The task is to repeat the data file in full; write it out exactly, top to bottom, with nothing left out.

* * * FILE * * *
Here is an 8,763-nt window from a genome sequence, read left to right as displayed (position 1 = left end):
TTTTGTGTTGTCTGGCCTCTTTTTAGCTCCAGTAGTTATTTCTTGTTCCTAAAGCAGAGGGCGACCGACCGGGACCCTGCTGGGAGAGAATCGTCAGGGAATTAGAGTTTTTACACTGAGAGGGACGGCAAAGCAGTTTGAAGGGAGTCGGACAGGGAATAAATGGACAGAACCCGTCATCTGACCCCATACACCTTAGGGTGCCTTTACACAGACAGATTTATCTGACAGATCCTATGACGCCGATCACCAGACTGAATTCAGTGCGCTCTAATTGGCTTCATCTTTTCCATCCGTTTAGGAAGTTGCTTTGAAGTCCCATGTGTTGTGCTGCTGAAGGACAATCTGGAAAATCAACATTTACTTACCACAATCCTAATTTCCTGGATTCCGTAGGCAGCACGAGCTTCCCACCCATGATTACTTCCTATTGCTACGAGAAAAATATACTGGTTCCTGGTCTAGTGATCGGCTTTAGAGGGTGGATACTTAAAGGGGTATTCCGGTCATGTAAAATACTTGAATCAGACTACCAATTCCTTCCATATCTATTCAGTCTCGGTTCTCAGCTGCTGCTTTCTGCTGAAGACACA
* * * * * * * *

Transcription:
Here is an 8,763-nt window from a genome sequence, read left to right as displayed (position 1 = left end):
TTTTGTGTTGTCTGGCCTCTTTTTAGCTCCAGTAGTTATTTCTTGTTCCTAAAGCAGAGGGCGACCGACCGGGACCCTGCTGGGAGAGAATCGTCAGGGAATTAGAGTTTTTACACTGAGAGGGACGGCAAAGCAGTTTGAAGGGAGTCGGACAGGGAATAAATGGACAGAACCCGTCATCTGACCCCATACACCTTAGGGTGCCTTTACACAGACAGATTTATCTGACAGATCCTATGACGCCGATCACCAGACTGAATTCAGTGCGCTCTAATTGGCTTCATCTTTTCCATCCGTTTAGGAAGTTGCTTTGAAGTCCCATGTGTTGTGCTGCTGAAGGACAATCTGGAAAATCAACATTTACTTACCACAATCCTAATTTCCTGGATTCCGTAGGCAGCACGAGCTTCCCACCCATGATTACTTCCTATTGCTACGAGAAAAATATACTGGTTCCTGGTCTAGTGATCGGCTTTAGAGGGTGGATACTTAAAGGGGTATTCCGGTCATGTAAAATACTTGAATCAGACTACCAATTCCTTCCATATCTATTCAGTCTCGGTTCTCAGCTGCTGCTTTCTGCTGAAGACACA